The sexes are separate, and males appear to brood the developing eggs entirely within the trunk region, with the entrance to the brooding cavity via a single post-anal slit.

Smith & Tibbetts (2008) observed a male giving birth at Wakatobi, Indonesia, after a gestation period of 11 days. "At dawn, the male (18.8 mm SL) emerged from a protected area of the gorgonian and turned outward from the seafan and forcefully expelled six to seven juveniles into the water column) ... The skin of the male was visibly wrinkled following parturition but soon after appeared to have been re-inflated, possibly with seawater. Thirty minutes after the male had given birth, the female transferred a new clutch of eggs. This involved the pair grasping tails, floating free from the gorgonian for several seconds and then the physical connection of the urino-genital openings. Four back-to-back pregnancies of this pair were observed; all births occurred  dawn fter a gestation period of 11 days."

Video footage shows one male giving birth to 13 darkly pigmented miniature seahorses which floated upwards in the water column. Males and females perform a courtship ritual before the female transfers her eggs to the male's brood pouch.


IUCN: Listed as DATA DEFICIENT on the IUCN Red List of Threatened Species.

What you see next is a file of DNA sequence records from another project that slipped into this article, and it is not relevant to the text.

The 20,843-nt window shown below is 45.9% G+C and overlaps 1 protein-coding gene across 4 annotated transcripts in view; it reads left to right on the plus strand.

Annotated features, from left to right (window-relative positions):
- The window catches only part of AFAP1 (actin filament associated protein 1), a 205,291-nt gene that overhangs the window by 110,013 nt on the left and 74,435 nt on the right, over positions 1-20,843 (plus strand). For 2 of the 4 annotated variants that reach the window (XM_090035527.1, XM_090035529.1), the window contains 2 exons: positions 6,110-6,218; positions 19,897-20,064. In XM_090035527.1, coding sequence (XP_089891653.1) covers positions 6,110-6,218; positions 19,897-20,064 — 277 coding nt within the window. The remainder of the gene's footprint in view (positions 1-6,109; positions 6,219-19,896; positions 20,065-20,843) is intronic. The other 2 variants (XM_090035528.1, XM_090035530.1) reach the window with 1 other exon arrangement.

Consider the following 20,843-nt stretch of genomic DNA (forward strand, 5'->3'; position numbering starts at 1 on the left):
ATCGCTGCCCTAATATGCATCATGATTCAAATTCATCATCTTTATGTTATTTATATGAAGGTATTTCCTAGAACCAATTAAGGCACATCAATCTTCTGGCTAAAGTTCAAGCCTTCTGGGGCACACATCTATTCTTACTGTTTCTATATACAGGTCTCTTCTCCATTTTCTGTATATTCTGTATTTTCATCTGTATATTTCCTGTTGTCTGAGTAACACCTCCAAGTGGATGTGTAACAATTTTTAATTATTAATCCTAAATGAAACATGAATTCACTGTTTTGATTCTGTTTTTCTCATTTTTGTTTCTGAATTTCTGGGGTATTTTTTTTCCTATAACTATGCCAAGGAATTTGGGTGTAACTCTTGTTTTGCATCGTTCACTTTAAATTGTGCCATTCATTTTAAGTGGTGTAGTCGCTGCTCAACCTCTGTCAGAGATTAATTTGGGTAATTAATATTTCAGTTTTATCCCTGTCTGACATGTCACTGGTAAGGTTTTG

Similar Species

Differs from the Pygmy Seahorse, Hippocampus bargibanti, in having a smoother body with fewer polyp-like tubercles; females are also more slender and elongate, whereas males are more rounded.


The species is named in honour of Denise Tackett, who first brought it to the notice of the authors, and has spent hundreds of hours underwater observing the behaviour of pygmy seahorses, especially Hippocampus bargibanti.

The name “Denise” also means “follower of Dionysus, the Greek god of wine; wild, frenzied”, and H. denise is more active than H. bargibanti (Lourie & Randall 2003).

Species Citation

Hippocampus denise Lourie & Randall 2003, Zool. Stud. 4(2): 286, Figs. 2, 4a, 4b, 5, 6-10. Type locality: Banta Island, Nusa Tenggara, Indonesia, 8°24'S, 119°17'E, depth 26 m. 


Dianne J. Bray


Australian Faunal Directory

Denise' Pygmy Seahorse, Hippocampus denise Lourie & Randall 2003